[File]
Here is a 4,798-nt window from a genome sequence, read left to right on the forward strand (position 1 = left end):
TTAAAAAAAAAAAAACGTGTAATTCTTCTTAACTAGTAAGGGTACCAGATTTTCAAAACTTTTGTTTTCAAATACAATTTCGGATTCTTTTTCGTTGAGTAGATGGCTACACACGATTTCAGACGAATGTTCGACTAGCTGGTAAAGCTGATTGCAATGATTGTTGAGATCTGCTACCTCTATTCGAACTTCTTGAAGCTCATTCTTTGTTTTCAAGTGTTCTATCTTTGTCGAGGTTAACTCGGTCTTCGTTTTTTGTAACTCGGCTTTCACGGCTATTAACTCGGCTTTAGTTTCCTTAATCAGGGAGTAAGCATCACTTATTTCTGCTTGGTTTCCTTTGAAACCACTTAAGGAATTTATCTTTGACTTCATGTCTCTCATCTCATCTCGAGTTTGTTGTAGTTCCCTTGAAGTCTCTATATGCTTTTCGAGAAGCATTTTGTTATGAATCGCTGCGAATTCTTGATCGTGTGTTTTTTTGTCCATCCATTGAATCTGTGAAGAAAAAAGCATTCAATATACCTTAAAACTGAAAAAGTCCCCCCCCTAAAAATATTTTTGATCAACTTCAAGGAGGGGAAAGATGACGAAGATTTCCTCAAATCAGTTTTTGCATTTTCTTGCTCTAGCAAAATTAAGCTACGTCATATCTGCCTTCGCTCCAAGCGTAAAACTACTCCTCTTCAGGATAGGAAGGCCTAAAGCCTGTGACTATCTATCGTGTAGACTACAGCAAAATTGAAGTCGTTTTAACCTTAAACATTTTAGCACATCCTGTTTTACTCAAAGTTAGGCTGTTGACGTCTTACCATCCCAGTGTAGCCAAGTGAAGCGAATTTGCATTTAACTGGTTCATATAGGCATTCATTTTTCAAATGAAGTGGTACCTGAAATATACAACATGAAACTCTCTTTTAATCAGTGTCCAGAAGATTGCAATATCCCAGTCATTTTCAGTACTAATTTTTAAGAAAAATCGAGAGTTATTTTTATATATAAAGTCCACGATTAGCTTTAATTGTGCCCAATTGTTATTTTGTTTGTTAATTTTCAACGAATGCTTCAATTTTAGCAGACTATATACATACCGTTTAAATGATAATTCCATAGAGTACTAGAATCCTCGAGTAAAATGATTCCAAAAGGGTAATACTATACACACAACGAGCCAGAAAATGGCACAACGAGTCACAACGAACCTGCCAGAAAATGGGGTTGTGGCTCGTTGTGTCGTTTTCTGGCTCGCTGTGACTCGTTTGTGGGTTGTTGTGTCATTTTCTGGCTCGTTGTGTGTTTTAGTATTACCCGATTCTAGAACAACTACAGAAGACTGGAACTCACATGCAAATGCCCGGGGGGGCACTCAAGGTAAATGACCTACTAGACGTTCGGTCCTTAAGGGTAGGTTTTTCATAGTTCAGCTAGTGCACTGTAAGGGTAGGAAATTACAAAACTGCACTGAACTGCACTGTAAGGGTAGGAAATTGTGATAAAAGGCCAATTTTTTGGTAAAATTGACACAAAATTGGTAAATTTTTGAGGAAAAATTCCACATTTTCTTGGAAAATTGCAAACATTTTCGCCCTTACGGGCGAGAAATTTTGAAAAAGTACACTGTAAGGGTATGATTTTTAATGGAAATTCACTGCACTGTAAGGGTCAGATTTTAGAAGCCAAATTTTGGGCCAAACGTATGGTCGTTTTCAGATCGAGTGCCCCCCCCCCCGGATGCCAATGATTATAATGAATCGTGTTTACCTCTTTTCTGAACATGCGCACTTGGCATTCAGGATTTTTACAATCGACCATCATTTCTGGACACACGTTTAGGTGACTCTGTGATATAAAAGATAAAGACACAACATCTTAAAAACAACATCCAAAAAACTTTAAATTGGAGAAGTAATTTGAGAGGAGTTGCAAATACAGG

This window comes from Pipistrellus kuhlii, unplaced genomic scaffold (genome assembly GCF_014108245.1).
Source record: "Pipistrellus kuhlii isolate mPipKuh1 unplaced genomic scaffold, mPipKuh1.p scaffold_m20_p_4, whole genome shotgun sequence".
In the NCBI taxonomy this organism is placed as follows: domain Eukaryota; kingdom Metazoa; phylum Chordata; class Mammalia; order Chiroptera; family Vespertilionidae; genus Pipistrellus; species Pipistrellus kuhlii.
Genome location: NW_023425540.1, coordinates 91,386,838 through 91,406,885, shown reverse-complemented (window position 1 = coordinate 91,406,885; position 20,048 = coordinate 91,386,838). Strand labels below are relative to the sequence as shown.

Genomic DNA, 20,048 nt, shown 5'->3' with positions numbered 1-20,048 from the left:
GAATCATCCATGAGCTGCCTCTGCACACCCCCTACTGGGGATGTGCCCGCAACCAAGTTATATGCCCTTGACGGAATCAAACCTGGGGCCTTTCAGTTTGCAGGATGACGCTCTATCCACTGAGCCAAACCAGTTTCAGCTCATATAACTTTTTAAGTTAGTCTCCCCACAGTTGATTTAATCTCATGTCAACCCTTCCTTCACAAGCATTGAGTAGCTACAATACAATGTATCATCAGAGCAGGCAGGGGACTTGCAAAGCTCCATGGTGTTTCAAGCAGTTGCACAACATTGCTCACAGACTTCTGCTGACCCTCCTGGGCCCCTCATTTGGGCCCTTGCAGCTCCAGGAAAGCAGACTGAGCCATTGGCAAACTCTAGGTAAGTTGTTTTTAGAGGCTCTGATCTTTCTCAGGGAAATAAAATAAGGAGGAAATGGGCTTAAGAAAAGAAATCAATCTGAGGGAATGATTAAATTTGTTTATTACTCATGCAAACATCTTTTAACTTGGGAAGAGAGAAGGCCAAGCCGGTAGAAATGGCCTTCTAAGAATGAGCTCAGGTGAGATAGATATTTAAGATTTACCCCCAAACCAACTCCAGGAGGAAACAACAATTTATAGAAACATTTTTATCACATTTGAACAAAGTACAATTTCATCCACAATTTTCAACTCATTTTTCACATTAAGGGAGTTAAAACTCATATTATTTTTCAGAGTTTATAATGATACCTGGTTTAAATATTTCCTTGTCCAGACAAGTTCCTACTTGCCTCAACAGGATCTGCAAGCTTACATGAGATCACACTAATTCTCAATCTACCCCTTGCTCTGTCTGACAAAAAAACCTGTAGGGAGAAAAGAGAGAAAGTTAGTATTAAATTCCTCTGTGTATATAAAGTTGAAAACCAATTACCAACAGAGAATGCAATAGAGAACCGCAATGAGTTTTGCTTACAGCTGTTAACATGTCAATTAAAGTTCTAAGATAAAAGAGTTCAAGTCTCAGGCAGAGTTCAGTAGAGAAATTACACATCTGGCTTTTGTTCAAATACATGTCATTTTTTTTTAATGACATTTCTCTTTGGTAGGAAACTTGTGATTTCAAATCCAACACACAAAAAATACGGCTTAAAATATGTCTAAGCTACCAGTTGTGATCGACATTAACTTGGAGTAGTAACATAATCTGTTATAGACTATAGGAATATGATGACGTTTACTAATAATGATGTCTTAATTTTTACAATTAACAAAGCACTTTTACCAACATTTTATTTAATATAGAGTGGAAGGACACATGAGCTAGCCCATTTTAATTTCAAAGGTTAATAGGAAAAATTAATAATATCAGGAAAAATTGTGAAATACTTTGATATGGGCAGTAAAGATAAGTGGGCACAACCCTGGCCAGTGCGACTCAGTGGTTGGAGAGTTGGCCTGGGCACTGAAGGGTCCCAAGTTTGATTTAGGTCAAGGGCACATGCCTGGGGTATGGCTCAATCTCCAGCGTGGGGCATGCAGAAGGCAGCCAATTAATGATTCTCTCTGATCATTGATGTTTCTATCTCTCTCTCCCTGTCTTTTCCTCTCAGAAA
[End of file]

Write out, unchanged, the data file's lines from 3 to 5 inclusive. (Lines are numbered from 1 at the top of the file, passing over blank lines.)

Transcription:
This window comes from Pipistrellus kuhlii, unplaced genomic scaffold (genome assembly GCF_014108245.1).
Source record: "Pipistrellus kuhlii isolate mPipKuh1 unplaced genomic scaffold, mPipKuh1.p scaffold_m20_p_4, whole genome shotgun sequence".
In the NCBI taxonomy this organism is placed as follows: domain Eukaryota; kingdom Metazoa; phylum Chordata; class Mammalia; order Chiroptera; family Vespertilionidae; genus Pipistrellus; species Pipistrellus kuhlii.